Naked City

Casa de Luz, Sin Coches

If people in Austin just stopped using their cars, the Casa de Luz Center for Integral Studies wouldn't be facing its current dilemma: how to accommodate diners and students who drive to the South Austin facility for macrobiotic meals, seminars on positive attitudinal change, and other progressive services. For 13 years, Casa clients have used the city-owned parking lots for the Butler and Wright fields across Toomey Road -- spaces also shared by AISD, South Austin Little League, park patrons, Capital Metro (as a temporary 'Dillo park and ride), and the Zachary Scott Theatre Center. Meanwhile, Casa de Luz has gone without parking of its own -- a violation of city code that went unnoticed by city staff until last year, during the public flap over the proposed reopening of the beloved Cedar Door just down the road. (The Cedar Door has, of course, ended up at Second and Brazos streets.) The Parkside Community School, a Montessori program that shares the Casa de Luz campus, objected to the location of a bar nearby -- leading to countercharges by Cedar Door backers that Casa's own house was not in order.

A few weeks ago, the city Parks Board requested that signs be posted at the Butler and Wright lots warning unauthorized users -- including Casa clients -- that their cars will be towed. A July 22 memo to City Council by PARD Director Jesus Olivares and Neighborhood Planning and Zoning Director Alice Glasco explains that Casa never obtained the required permits or certificate of occupancy when it opened its cafeteria, formerly used exclusively by students, to the public as a restaurant. In February 2003, the city issued a formal notice of violation to Casa de Luz, giving it time to achieve compliance. But Casa hasn't reached that goal, renewing complaints among business owners along Toomey and Barton Springs Road who have played by the rules. The city is now taking Casa de Luz operators Eduardo and Any Longoria to municipal court.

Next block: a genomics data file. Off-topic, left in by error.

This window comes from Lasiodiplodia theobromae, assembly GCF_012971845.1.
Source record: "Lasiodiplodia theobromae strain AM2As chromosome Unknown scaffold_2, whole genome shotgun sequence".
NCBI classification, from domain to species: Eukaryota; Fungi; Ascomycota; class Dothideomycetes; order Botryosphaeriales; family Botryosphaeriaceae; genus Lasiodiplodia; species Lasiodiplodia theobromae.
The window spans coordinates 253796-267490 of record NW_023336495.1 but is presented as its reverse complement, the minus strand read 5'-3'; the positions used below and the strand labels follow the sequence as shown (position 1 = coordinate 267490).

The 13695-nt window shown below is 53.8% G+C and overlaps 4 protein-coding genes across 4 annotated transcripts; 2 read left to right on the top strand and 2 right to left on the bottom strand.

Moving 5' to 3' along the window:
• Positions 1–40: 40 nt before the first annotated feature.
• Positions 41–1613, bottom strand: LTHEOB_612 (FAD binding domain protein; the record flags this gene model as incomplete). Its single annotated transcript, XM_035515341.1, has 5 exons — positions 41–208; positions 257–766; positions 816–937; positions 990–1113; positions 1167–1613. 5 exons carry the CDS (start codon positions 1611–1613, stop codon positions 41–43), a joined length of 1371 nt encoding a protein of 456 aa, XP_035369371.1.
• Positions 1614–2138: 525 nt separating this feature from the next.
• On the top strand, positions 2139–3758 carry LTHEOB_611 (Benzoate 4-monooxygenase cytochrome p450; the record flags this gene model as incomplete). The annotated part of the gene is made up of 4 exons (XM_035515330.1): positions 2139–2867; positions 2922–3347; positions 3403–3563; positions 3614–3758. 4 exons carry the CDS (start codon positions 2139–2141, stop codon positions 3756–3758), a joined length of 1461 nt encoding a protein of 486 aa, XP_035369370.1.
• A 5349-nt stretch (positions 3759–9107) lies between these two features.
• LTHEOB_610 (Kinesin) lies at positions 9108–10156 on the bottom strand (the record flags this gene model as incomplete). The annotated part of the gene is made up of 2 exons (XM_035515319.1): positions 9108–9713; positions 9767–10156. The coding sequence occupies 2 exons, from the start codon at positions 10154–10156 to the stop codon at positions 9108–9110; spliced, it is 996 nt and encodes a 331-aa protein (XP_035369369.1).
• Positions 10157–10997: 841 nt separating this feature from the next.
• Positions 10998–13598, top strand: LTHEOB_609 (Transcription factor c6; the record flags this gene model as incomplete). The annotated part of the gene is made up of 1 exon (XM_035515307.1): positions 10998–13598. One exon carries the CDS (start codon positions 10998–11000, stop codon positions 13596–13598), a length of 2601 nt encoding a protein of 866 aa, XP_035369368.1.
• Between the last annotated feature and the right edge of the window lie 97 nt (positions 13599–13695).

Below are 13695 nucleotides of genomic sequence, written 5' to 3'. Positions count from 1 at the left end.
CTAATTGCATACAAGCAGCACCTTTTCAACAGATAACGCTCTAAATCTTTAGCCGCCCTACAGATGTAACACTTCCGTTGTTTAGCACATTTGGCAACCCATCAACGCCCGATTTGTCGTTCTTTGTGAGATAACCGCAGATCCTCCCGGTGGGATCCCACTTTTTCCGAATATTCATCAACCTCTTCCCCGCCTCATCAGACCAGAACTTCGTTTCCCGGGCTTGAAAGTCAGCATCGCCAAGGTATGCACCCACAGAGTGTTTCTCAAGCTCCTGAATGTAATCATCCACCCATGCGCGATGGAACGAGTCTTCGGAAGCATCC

Overall, the city has been "very helpful" in seeking compromise, says Any Longoria, adding that she wasn't surprised by the Glasco/Olivares memo. Casa has requested an arrangement similar to that enjoyed by Zach Scott, which has a lease enabling its patrons to park at the fields. But the theatre's lease dates back to the Seventies, before the surrounding land became parkland, Glasco's memo points out -- and it's highly doubtful the city will lease parking to a business on a one-on-one basis. (As well, Zach Scott's building is itself owned by PARD.)

The need to resolve the Toomey Road parking crunch, says Parks Board member Jeb Boyt, goes beyond Casa de Luz, which he notes is exactly the kind of enterprise the city wants to succeed -- environmentally sensitive infill development that is locally owned and provides a service valued by the community. So how can the city better accommodate such establishments? One solution would be a parking garage. "However," he asks, "where would the city get the money?"

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